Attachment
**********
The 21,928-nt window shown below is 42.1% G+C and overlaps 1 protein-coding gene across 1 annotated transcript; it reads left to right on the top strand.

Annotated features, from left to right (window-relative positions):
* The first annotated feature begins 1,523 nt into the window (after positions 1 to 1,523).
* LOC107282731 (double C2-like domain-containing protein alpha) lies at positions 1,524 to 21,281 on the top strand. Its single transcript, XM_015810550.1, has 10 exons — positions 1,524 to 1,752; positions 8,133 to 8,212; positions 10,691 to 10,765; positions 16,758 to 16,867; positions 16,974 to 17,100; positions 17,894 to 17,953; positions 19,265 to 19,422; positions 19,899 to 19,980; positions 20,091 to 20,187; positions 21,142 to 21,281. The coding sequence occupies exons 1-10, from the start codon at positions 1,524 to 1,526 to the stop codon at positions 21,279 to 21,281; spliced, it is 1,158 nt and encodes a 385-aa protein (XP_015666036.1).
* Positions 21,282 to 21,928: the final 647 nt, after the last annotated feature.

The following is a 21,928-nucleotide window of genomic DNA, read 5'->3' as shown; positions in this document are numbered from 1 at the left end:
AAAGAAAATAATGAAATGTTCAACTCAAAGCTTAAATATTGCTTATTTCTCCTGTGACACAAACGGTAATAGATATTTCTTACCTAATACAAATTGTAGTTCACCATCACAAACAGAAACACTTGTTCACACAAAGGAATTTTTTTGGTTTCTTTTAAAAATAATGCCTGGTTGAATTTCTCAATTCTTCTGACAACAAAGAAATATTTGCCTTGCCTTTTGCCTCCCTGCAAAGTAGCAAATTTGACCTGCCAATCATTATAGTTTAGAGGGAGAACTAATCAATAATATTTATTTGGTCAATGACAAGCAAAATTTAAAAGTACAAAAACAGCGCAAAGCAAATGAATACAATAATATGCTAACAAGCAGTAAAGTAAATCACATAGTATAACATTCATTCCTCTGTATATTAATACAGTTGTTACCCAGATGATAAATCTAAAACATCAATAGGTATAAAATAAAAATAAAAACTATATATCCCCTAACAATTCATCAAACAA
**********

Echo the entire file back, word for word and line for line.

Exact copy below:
The 21,928-nt window shown below is 42.1% G+C and overlaps 1 protein-coding gene across 1 annotated transcript; it reads left to right on the top strand.

Annotated features, from left to right (window-relative positions):
* The first annotated feature begins 1,523 nt into the window (after positions 1 to 1,523).
* LOC107282731 (double C2-like domain-containing protein alpha) lies at positions 1,524 to 21,281 on the top strand. Its single transcript, XM_015810550.1, has 10 exons — positions 1,524 to 1,752; positions 8,133 to 8,212; positions 10,691 to 10,765; positions 16,758 to 16,867; positions 16,974 to 17,100; positions 17,894 to 17,953; positions 19,265 to 19,422; positions 19,899 to 19,980; positions 20,091 to 20,187; positions 21,142 to 21,281. The coding sequence occupies exons 1-10, from the start codon at positions 1,524 to 1,526 to the stop codon at positions 21,279 to 21,281; spliced, it is 1,158 nt and encodes a 385-aa protein (XP_015666036.1).
* Positions 21,282 to 21,928: the final 647 nt, after the last annotated feature.

The following is a 21,928-nucleotide window of genomic DNA, read 5'->3' as shown; positions in this document are numbered from 1 at the left end:
AAAGAAAATAATGAAATGTTCAACTCAAAGCTTAAATATTGCTTATTTCTCCTGTGACACAAACGGTAATAGATATTTCTTACCTAATACAAATTGTAGTTCACCATCACAAACAGAAACACTTGTTCACACAAAGGAATTTTTTTGGTTTCTTTTAAAAATAATGCCTGGTTGAATTTCTCAATTCTTCTGACAACAAAGAAATATTTGCCTTGCCTTTTGCCTCCCTGCAAAGTAGCAAATTTGACCTGCCAATCATTATAGTTTAGAGGGAGAACTAATCAATAATATTTATTTGGTCAATGACAAGCAAAATTTAAAAGTACAAAAACAGCGCAAAGCAAATGAATACAATAATATGCTAACAAGCAGTAAAGTAAATCACATAGTATAACATTCATTCCTCTGTATATTAATACAGTTGTTACCCAGATGATAAATCTAAAACATCAATAGGTATAAAATAAAAATAAAAACTATATATCCCCTAACAATTCATCAAACAA